Randomness is always important to some degree. The basic question is what is the unit of randomness: Does each character get its own RNG? A group? An instance? A region? A server? A server cluster? Even if the scope that a random number generator covers is broad, if you have a fairly simple algorithm like LCG there's a potential for exploit. Well, there's always a potential for exploit no matter what you use, but choosing well can minimise that risk a lot. (Of course an individual does not get their own RNG, but you get the idea.)
You're thinking combat table and it's true that there's not much you can do there, but random covers a lot more than that. For example, suppose I go into an instance with a scheme where I kill a mob every X seconds without fail. If I can find X such that I will always get a green from that mob, or even if I get a green item from every third mob, it's all good. The scope and randomness of the generator dictate how that works. If the RNG is on the instance scope then that's a lot easier than on a server scope for sure, but it's not necessarily impossible to do on a larger scale, particularly if you stumble across a code flaw that you can use to facilitate or if you can consistently apply some sort of frequency analysis to the results you get. If you can do that, maybe you can massage your scheme to now get "random" epics. Even if you can only pull it off once a week, it's worth it.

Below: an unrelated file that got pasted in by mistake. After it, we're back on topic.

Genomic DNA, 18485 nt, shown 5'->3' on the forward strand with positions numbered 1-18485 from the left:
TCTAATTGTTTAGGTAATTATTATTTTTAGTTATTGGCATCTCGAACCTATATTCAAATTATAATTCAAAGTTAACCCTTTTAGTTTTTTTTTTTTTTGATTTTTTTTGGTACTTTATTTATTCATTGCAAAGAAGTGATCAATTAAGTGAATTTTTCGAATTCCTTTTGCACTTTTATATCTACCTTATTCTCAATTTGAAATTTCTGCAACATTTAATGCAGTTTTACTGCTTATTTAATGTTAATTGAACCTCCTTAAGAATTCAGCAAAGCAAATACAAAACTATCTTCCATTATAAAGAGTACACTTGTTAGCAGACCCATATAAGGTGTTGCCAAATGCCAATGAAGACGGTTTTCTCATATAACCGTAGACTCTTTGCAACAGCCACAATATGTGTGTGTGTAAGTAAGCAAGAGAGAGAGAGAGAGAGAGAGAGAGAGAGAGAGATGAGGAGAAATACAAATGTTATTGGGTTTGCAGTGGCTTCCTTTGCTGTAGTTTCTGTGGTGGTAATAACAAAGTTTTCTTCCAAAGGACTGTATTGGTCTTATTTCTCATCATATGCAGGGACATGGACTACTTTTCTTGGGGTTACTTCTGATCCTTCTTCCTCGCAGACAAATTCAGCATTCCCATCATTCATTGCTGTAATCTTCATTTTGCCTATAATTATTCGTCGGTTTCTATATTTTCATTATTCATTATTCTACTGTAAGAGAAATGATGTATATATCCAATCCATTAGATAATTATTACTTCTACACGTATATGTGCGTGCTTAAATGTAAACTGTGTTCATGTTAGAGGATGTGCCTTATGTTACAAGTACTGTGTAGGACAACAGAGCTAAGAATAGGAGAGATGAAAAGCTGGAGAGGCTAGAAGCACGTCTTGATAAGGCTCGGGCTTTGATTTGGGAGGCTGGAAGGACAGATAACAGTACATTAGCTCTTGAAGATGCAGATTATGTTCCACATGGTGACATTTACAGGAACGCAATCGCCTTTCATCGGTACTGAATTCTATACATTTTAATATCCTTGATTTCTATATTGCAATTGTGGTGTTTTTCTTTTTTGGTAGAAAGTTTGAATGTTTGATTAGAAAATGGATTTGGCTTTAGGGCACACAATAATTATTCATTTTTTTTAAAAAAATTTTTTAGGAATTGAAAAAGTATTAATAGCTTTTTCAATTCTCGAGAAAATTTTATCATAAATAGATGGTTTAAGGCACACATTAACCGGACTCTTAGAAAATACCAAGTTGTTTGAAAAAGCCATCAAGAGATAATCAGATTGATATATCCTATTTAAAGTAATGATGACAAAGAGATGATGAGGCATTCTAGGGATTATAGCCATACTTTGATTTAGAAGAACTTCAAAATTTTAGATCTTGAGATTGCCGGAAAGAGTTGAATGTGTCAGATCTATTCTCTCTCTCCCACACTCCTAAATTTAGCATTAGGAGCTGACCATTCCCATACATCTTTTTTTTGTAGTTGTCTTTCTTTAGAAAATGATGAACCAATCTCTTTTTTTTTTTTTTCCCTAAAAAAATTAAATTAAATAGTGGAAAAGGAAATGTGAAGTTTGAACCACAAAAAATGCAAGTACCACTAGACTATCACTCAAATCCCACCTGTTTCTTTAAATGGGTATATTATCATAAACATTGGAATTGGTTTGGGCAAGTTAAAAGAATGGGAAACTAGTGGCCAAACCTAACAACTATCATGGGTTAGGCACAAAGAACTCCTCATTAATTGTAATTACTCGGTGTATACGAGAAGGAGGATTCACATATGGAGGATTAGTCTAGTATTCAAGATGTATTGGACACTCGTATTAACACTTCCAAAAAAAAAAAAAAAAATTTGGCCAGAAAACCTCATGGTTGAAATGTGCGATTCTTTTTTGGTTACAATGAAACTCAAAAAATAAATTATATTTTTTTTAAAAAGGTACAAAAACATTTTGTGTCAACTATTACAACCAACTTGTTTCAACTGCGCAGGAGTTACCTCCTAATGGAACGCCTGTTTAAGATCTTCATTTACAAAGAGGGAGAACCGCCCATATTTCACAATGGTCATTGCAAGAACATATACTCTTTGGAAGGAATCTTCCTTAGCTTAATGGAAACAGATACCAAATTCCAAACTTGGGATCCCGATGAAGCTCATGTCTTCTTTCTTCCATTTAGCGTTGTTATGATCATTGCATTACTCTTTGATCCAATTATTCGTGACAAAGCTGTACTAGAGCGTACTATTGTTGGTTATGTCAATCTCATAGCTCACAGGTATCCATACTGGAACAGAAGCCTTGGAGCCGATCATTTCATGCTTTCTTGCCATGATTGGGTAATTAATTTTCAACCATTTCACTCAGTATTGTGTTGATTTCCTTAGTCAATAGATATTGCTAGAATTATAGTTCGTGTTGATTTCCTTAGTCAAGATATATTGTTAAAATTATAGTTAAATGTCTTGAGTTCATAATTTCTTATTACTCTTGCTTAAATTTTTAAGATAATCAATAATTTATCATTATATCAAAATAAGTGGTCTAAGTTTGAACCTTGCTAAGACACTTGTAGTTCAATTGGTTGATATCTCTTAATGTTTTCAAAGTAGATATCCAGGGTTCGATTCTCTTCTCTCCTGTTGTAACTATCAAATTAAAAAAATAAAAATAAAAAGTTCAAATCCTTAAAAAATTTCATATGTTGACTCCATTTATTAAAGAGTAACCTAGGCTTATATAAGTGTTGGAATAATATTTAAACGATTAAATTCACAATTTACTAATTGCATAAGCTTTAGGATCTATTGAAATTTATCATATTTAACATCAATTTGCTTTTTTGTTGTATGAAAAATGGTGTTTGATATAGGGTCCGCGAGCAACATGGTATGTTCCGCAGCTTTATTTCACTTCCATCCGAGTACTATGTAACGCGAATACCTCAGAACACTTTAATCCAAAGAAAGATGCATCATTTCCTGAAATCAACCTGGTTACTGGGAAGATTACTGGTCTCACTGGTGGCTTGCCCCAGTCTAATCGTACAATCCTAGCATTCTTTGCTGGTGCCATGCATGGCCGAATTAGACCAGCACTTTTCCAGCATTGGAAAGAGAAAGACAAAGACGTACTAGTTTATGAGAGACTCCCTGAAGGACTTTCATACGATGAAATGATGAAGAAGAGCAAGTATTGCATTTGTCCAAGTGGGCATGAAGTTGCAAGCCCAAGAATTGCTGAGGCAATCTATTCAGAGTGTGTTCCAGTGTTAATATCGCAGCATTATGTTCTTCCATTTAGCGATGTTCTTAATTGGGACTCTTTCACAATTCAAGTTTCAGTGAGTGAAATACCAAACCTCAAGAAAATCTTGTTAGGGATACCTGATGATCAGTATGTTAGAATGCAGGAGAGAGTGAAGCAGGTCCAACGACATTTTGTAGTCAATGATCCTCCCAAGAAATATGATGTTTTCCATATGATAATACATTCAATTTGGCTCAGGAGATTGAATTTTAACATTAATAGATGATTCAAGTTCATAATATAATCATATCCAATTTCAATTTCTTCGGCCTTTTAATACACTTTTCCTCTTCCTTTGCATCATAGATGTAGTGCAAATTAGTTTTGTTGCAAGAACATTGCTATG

Even better, if you can manage to approximate the serial correlation of an RNG you can start trying predictive stuff based on estimates of consumption of the sequence. This is particularly true of LCG since the period of its low-order bits is very short. If you can find a cycle period, maybe at off-peak server times when demand is lower, you can use that. Again, you don't need to get it right every time to make it worthwhile.